A while back, I purchased Apples to Oysters: A Food Lover's Tour of Canadian Farms by Margaret Webb. I bought it at a great bookstore I was introduced to by my favorite Canadian, Octopus Books, in Ottawa. And everything I recognized in the book about Canada I know as a result of her. And I am grateful.
The read was wonderful. Not only is it a book about food (of course, I love that), and Canada (I love that), but it is, quite matter-of-factly, a book by a lesbian. (Or at least someone in a same gender partnership.) When did we get so matter of fact, I thought, as I read along about the author and her partner, Nancy? How wonderful. And then I thought: ok, this is one big difference between the US and Canada; they have a clue that this is a human rights issue and so even though they have their fair share of bigots, well, it is just different. Maybe it's catching?
The book is also wonderful for other reasons,including the smooth and articulate writing, and the wealth of juxtapositions. Scallop farming, I have to say, surprised me. Flax -- I knew about its role in bowel regularity and its healthy features, but I did not know that I may know this in part because I am influenced by Albertans who live right next to Saskletchewan where the transformation of flax to a marketable health food is saving some farmers. Canada is, it turns out, the leading producer of flax -- and was once (and apparently not any more) disproportionately constipated. Who knew? I did know PEI (aka Prince Edward Island) mussels were a big deal, but the oysters (not really my thing), well, hmmm. Famously, it turns out, Colville Bay oysters. And at they are most famously available at Catch in Calgary? (I have a vague memory of having been there once upon a time,many years ago.) I knew that the mere mention of "Alberta beef" seems to make some people drool, but I did not know how at risk the farmers and ranchers are, and how what the phrase means may be being saved by those who actually grass feed cattle in the southern foothills. I have, indeed, been tempted by the restaurant where Webb finds dandy Alberta beef -- again in Calgary -- River Cafe. I will go there before I die. I knew that Sasketchewan is cold and Manitoba land locked, but not about pork in the latter or the sudden shout of blue that comes with the brief blooming of enormous flax fields in the former. And I know the taste of ice wine and was pleased for the paragraph about the decision that led to the creation of Henry of Pelham's Catherine Brut Rose (a sparkling wine from the Niagara region). And the cheeses, oh the cheeses. Yes, I have been to the market in Montreal and bought the cheeses. (Not to mention Kensington market in Toronto and . . . ) Descriptions of Yukon gold from the Yukon Territory were a reminder that sometimes a name is more than just an advertising gimick, though marketing is, indeed, key. Yes, I mean Yukon Gold potatoes. And depictions of hte effort to grow food well north of where it strikes me as even reasonable to try were inspiring.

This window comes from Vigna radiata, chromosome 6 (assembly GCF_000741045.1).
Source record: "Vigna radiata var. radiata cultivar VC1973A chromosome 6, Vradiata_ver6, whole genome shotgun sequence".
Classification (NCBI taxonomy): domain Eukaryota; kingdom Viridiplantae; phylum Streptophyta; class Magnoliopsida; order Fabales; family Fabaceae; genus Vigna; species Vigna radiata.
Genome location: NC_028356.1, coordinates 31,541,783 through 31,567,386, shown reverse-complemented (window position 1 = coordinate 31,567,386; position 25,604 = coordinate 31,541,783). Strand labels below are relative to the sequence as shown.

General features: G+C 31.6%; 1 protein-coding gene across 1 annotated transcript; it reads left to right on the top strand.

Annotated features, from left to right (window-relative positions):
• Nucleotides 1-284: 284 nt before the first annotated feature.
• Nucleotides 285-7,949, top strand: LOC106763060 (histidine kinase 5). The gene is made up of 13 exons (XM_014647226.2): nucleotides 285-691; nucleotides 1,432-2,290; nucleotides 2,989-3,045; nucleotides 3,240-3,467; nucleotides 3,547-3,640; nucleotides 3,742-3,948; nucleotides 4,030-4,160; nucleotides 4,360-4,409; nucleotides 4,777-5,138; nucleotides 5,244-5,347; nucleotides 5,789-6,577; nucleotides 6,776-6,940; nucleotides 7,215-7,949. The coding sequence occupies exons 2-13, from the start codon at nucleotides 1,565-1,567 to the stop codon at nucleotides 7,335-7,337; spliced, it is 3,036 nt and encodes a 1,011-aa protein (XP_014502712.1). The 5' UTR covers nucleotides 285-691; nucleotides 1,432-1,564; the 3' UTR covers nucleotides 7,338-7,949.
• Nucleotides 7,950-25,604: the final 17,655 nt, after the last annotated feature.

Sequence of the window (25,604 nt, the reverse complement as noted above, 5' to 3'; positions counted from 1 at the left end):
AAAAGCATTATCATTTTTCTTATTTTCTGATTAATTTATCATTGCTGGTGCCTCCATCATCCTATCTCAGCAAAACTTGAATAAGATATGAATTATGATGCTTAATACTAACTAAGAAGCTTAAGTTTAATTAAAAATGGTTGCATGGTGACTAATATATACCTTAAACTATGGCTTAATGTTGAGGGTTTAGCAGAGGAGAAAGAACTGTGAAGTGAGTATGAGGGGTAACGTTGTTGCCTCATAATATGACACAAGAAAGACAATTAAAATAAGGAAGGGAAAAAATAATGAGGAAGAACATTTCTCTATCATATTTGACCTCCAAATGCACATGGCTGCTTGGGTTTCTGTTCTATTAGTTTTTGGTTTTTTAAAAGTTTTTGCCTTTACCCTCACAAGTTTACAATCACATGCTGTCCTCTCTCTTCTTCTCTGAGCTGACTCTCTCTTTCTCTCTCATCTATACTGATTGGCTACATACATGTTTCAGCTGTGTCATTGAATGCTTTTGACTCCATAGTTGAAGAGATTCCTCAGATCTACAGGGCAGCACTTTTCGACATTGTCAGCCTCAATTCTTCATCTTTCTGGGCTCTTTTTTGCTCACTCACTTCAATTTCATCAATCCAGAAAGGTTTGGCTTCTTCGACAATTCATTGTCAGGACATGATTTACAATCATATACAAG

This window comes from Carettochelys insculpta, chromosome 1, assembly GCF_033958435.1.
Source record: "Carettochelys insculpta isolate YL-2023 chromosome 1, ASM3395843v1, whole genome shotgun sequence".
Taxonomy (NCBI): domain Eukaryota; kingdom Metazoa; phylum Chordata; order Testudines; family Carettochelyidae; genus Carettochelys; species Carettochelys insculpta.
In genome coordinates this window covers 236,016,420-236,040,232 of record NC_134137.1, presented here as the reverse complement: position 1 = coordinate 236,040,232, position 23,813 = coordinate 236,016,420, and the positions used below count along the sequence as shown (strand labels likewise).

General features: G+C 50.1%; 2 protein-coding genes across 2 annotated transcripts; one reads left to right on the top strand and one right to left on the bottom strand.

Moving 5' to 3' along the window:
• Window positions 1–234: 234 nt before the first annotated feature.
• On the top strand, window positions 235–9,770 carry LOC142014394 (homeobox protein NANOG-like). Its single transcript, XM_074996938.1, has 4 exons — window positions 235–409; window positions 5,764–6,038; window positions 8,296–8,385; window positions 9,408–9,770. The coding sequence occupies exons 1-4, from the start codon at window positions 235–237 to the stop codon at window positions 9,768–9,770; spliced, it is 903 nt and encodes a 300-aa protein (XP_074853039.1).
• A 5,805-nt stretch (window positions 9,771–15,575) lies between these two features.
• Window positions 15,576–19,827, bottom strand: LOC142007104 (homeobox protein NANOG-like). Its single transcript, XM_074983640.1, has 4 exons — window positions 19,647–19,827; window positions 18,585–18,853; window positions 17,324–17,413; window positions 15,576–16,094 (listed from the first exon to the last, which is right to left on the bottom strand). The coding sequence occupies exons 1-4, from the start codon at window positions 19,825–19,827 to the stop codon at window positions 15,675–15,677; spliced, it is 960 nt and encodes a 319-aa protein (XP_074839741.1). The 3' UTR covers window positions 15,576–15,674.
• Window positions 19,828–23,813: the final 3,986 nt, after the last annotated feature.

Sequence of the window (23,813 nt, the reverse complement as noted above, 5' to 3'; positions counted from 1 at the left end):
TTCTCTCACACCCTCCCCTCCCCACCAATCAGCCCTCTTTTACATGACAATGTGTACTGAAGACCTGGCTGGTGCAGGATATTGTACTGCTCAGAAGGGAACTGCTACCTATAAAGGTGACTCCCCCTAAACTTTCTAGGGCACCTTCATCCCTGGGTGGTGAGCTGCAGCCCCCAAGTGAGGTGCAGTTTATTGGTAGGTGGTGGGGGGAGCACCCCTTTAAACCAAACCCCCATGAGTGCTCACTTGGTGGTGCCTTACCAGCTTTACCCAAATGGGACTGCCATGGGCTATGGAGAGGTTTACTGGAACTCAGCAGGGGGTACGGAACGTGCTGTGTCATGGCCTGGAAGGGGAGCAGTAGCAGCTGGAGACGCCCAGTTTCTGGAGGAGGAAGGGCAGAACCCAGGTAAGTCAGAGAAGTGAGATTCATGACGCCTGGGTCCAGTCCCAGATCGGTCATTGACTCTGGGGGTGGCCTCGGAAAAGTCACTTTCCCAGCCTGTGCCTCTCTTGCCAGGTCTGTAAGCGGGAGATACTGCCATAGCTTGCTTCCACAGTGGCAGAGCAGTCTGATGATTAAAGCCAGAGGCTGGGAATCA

Just as I learned loads of wonderful things in this book about those who farm (and the author is a product of several generations of Ontario farmers, soon to lose their land and mourning that), I learned an occasional awful thing about industrial agriculture and its human consequences -- or was reminded of awfulnesses I vaguely recognized. Canada, it turns out, ranks well behind the US and Europe in farm support; see pp. 135-136. And there is what the author labels a day that "lives in in some infamy":
"when Environment Canada recorded pesticides raining from the sky across the provincial border [from Saskatchewan, the province Webb is discussing in the chapter in which this quotation appears] in the grain-growing belt, in Lethbridge, Alberta." (p. 144). The book, too, mourns the author's father, a victim of what she now suspects is the result of pesticide use, and was a puzzling dementia so a loss even before his death (after an autopsy, it turnedout to be Parkinson's dementia.)
So Apples to Oysters is about both hope and loss. Woven through the farming and interviewing and eating and cooking Webb is offering readers a paean to the local, to the manyness and wonder that is Canada, and a serving of hope that the scourge of industrial agriculture will not demolish all that is beautiful and possible. The horrible realities and sadnesses, the backbreaking work of gardening and farming, and the risks, are never avoided or toned down. The book is a tour of the nation -- every province gets its due. And it is filled with recipes which remember the connection of farm to table. While not unduly romantic, the book is definitely about love.
For most Americans, we know little about the world(s) above the 49th parallel. It is poorly reported here, we fail to learn about it in history classes or current events, and we assume all too often that those worlds are just like the US -- and forget the complex ways our histories (and presents) are entangled. So, we should read this book. For Canadians, too, this will, I suspect, bring the bittersweetness of new knowledge, both sad and hopeful. Only part of that knowledge, of course, is about the many ways worlds are connected across the dark lines on maps.
Read Apples to Oysters. Do.
For another review, click here or here or here. Yes, reviews from across the very nation she tours! And yes, skewed just a little bit toward Alberta. . . And the last one has the best quotation of all: Webb is the Stuart Mclean of Canadian food writing."